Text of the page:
Cross-posted from the Accountable Strategies Blog
Powers Fasteners may well be guilty of all of these charges and may deserve to have the book thrown at them. But certainly others are to blame in this mess. Yet from the tenor of The Globe?s reporting, in particular, I?m getting the feeling that the glue supplier is getting stuck, so to speak, with the rap.
The big revelation in today?s Globe story is presented without attribution and yet stated as fact that Powers Fasteners never mentioned the Singapore problems to Big Dig engineers.
It?s certainly possible that Powers didn?t bring up the Singapore problems to their Boston clients. But that is not necessarily relevant if, as Powers Fasteners asserts, they were unaware that the fast-drying version of the glue was being used on the Big Dig tunnel. The fast-drying version, it turns out, was less strong and reliable than the standard epoxy that Powers Fasteners was also supplying to the Big Dig project and reportedly thought was being used to secure the ceiling tiles.
In fact, as The Globe notes in the 10th paragraph of the story, Powers Fasteners engineers did warn Big Dig engineers that the fast-drying version was not appropriate for use in securing overhead tiles. Why is this piece of exculpatory information placed so far down in the story?
If in fact Powers Fasteners was unaware that the fast-dry glue was being used on the Big Dig tunnel ceiling, why would they feel obligated to tell Big Dig officials about the Singapore problems they were having with it? Say guys, just in case you might decide to use our fast-dry product for a purpose we warned you was unsafe, we want to let you know that our fast-dry product isn?t working well in Singapore.
Today?s Globe story is based on apparently leaked documents, which immediately raises questions about the motivation of the leakers and who they might have been. Could it have been Coakley, or could it have been Bechtel/Parsons Brinckerhoff, the engineering consortium that managed the design and construction of the project? Could it have been Modern Continental, which actually applied the fast-dry epoxy? Could it have been the Massachusetts Turnpike Authority?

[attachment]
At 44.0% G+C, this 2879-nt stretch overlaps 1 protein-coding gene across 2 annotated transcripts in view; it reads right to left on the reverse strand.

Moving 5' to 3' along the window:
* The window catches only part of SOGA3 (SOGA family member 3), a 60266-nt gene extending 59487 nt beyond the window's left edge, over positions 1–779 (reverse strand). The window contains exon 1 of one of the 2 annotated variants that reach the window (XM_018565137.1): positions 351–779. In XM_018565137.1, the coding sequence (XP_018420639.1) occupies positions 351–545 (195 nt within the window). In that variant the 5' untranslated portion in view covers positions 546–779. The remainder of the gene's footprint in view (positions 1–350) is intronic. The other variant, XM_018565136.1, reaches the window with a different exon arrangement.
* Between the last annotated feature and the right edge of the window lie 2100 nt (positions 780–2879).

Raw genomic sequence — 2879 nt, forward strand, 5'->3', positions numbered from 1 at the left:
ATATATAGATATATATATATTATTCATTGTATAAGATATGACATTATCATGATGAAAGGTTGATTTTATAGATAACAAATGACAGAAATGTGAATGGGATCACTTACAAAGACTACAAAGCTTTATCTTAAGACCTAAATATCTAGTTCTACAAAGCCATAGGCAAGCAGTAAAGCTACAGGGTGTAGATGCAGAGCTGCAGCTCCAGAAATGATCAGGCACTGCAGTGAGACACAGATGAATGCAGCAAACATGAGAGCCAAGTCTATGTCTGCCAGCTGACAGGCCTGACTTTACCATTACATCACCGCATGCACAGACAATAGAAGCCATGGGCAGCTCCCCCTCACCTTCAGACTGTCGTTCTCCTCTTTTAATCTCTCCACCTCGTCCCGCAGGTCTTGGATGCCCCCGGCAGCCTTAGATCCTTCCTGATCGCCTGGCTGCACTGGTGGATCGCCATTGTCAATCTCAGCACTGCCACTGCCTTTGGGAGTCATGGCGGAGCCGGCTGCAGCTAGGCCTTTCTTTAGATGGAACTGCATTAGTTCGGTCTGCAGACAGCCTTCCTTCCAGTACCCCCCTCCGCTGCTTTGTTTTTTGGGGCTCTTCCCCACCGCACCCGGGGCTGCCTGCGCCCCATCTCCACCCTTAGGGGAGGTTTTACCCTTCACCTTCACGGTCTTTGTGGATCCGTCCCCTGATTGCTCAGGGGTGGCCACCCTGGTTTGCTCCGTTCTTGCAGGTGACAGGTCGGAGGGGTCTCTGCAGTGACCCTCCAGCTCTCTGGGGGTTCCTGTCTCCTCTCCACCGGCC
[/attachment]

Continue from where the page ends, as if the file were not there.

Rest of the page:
And how do we know, by the way, that Powers Fasteners didn?t say anything about the Singapore problems to the Big Dig engineers? The Globe makes that assertion based on the claim of an unnamed lawyer in the case.
In yesterday?s story, we learned, by the way, that Bechtel is negotiating a settlement of the case with Coakley to get them off the hook of possible criminal and civil charges for numerous defects in the project.
And it is the Globe?s editorial page that informs us today that Coakley may have a conflict of interest in this case because she is pursuing both civil and criminal cases against Powers Fasteners and potentially other parties. If Powers Fasteners is found guilty of the criminal charge, it will be easier for Coakley to obtain civil convictions and damages against them.
None of this is to assert that Powers Fasteners is a acompletely innocent party here that?s being framed. It does appear from the documents that The Globe obtained, that they deceived their Singapore supplier about the poor quality of their fast-dry epoxy. The authorities in Singapore may well have a legal case against them. But it?s not clear yet, despite The Globe?s assertions, that Coakley has a case against them.
I would have been fine, by the way, with a story that simply reported that Powers had had problems with its fast-drying glue in Singapore, and left it at that.